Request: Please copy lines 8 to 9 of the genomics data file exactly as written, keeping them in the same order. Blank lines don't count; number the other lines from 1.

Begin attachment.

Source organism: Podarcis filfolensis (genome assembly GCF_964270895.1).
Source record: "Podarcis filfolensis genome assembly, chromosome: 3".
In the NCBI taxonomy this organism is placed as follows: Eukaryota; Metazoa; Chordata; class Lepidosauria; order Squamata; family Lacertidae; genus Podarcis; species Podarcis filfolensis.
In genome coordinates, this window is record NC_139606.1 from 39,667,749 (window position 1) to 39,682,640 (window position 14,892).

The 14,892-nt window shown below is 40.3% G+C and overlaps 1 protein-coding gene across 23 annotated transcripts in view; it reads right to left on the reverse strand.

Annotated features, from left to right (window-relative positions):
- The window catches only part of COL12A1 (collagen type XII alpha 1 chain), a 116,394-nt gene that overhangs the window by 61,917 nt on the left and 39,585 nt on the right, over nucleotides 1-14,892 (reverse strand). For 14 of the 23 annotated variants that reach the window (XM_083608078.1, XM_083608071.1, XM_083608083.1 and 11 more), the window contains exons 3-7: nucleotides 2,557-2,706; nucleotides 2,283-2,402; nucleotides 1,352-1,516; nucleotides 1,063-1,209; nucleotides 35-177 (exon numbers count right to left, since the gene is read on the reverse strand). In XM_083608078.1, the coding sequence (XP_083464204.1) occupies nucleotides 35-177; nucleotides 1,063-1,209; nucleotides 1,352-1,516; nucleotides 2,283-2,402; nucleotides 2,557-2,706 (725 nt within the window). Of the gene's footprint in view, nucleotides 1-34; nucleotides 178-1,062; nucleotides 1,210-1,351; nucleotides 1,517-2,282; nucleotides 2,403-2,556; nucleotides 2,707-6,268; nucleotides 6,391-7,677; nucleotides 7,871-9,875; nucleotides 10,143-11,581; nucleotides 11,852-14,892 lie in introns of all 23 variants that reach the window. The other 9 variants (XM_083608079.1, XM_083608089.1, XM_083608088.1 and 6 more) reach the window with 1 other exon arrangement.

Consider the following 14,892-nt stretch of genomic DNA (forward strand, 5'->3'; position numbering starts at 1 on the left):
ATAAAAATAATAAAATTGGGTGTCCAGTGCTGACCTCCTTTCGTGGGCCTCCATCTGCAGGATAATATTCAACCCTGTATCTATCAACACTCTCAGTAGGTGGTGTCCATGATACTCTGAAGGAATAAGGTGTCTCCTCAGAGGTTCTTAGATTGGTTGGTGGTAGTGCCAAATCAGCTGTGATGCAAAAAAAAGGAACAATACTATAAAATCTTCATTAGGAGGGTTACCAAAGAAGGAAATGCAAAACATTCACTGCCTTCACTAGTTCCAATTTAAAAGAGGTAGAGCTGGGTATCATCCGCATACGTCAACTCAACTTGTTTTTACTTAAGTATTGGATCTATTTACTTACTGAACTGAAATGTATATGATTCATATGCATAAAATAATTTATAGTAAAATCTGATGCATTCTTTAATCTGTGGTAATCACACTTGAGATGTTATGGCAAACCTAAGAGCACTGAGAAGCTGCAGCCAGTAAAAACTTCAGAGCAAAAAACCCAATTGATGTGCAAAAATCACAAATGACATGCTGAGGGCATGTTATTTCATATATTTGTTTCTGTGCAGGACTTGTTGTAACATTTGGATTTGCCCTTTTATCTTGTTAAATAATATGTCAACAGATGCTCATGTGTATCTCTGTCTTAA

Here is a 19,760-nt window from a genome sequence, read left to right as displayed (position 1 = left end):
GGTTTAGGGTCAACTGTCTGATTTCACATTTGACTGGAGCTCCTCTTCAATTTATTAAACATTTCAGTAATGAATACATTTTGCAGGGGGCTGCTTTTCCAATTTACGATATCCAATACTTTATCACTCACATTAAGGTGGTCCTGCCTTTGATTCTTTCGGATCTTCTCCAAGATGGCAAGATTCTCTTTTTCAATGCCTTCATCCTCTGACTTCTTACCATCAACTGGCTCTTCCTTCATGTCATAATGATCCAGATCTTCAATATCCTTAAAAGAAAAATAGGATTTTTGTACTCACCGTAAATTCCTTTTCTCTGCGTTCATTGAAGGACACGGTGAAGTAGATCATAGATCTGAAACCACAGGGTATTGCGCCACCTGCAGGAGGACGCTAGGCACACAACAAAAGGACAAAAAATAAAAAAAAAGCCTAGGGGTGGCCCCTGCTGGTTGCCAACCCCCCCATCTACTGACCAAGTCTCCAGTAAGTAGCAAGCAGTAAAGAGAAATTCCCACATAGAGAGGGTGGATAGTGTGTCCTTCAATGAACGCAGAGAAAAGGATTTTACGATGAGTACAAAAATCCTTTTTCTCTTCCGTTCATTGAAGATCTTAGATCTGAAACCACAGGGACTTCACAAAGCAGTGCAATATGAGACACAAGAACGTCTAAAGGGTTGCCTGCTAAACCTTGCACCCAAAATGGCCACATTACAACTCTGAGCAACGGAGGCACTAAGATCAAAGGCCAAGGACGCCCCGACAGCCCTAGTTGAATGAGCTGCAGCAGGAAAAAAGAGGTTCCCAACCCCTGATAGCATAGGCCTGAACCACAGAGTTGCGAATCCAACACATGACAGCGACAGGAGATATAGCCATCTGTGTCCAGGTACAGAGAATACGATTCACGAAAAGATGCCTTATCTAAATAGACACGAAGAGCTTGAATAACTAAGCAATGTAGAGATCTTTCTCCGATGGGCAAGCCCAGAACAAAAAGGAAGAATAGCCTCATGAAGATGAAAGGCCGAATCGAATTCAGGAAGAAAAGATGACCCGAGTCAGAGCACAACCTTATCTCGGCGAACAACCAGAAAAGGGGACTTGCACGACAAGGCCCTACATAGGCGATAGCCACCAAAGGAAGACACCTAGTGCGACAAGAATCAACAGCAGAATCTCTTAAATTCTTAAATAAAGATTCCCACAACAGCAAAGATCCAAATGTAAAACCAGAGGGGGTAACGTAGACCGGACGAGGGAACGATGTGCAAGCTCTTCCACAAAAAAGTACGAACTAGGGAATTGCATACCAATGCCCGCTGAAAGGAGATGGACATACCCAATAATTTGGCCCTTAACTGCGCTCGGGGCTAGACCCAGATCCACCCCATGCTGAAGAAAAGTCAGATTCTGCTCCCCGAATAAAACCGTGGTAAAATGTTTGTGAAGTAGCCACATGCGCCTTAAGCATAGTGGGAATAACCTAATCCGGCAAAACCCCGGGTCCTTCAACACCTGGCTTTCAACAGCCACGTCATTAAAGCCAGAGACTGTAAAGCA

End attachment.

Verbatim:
Consider the following 14,892-nt stretch of genomic DNA (forward strand, 5'->3'; position numbering starts at 1 on the left):
ATAAAAATAATAAAATTGGGTGTCCAGTGCTGACCTCCTTTCGTGGGCCTCCATCTGCAGGATAATATTCAACCCTGTATCTATCAACACTCTCAGTAGGTGGTGTCCATGATACTCTGAAGGAATAAGGTGTCTCCTCAGAGGTTCTTAGATTGGTTGGTGGTAGTGCCAAATCAGCTGTGATGCAAAAAAAAGGAACAATACTATAAAATCTTCATTAGGAGGGTTACCAAAGAAGGAAATGCAAAACATTCACTGCCTTCACTAGTTCCAATTTAAAAGAGGTAGAGCTGGGTATCATCCGCATACGTCAACTCAACTTGTTTTTACTTAAGTATTGGATCTATTTACTTACTGAACTGAAATGTATATGATTCATATGCATAAAATAATTTATAGTAAAATCTGATGCATTCTTTAATCTGTGGTAATCACACTTGAGATGTTATGGCAAACCTAAGAGCACTGAGAAGCTGCAGCCAGTAAAAACTTCAGAGCAAAAAACCCAATTGATGTGCAAAAATCACAAATGACATGCTGAGGGCATGTTATTTCATATATTTGTTTCTGTGCAGGACTTGTTGTAACATTTGGATTTGCCCTTTTATCTTGTTAAATAATATGTCAACAGATGCTCATGTGTATCTCTGTCTTAA